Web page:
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9

Probably because it's easier to retain what the body wants than get rid of what the body doesn't want. What does your body want to keep from your Urine? Pretty much water and selective ions (Cl-, K+, Na+, Ca+2, etc.). Maybe a few other things, depending on how healthy you are. Now, what does your body want to get rid of in your Urine? Well, anything it ...


7

There are actually very few situations where organs can be harvested from donors. For all deceased donor transplants, the donor must be confirmed as being brain dead (both brain stem and higher cortical functions). However, in order for the organs to remain viable they must not become ischaemic - which is obviously a huge problem when the patients heart has ...


3

I would argue from an evolutionary perspective: not all kidneys are created equal. The mammalian kidney has a long evolutionary history and potentially a lot of phylogenetic inertia. Mammals do what they can with what they inherited from their ancestors. The metanephric kidney, which is what mammals have, is thought to have evolved with the first amniotes ...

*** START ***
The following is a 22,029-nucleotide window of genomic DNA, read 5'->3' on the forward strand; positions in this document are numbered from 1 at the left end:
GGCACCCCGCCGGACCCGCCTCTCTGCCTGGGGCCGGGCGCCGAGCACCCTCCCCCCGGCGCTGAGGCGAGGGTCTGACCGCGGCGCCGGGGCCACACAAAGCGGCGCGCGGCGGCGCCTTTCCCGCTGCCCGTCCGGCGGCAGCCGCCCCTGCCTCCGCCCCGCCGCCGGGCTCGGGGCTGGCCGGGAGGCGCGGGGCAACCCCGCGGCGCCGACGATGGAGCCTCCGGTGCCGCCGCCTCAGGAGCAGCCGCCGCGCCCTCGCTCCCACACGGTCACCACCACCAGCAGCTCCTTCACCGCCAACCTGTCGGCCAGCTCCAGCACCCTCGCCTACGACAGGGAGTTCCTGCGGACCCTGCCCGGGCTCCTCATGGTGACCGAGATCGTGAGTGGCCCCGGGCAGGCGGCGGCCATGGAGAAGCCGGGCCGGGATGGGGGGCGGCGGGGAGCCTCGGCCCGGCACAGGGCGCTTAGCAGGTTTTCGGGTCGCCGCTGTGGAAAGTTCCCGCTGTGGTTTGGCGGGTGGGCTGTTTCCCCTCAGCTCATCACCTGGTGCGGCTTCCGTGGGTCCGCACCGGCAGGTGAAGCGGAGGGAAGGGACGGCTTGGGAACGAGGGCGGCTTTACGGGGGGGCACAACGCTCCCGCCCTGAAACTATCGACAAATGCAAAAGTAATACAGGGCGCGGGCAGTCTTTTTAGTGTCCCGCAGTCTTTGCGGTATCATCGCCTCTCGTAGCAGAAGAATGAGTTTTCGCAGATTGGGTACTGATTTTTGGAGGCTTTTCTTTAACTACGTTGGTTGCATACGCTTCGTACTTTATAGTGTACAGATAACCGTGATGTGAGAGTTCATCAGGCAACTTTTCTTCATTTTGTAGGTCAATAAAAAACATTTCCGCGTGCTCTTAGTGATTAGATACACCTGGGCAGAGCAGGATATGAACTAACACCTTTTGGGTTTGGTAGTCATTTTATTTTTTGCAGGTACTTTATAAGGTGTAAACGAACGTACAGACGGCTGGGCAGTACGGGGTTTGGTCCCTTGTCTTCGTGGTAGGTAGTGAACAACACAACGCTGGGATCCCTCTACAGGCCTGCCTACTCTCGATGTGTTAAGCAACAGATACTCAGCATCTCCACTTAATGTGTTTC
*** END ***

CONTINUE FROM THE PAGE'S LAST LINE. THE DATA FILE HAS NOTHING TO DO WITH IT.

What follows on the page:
3

The ureters run from the kidneys to the bladder whilst the urethra runs from the bladder to exit the body: The renal papillae are the site where urine drains into one of the minor calyxes of the kidney. Multiple minor calyxes join together into a major calyx, and multiple major calyxes join together to form the renal pelvis which then drains into the ...


2

Non-opsonized particles (Particles that can't be coated with opsonins like antibodies or complement proteins) can be engulfed by macrophages which could end up, for example, in the lung secretions and be coughed up one day. Note that a cell can only engulf a particle so large, so you'll not feel yourself coughing up anything out of the ordinary. Only tiny ...


2

I suffer from calcium oxalate stones. My doctor pointed me to this study: http://www.ncbi.nlm.nih.gov/pubmed/9096270 tl;dr; For calcium oxalate, drinking Mineral Water high in Calcium and Magnesium may reduce the risk of forming stones.


1

It is unlikely that drinking too much mineral water will cause kidney stones. One of the chief causes of kidney stones is dehydration. I can't imagine the calcium content of mineral water could be that high as to cause kidney stones (please correct me if I'm wrong) unless you drink ridiculous amount by which stage you will probably start to have electrolyte ...



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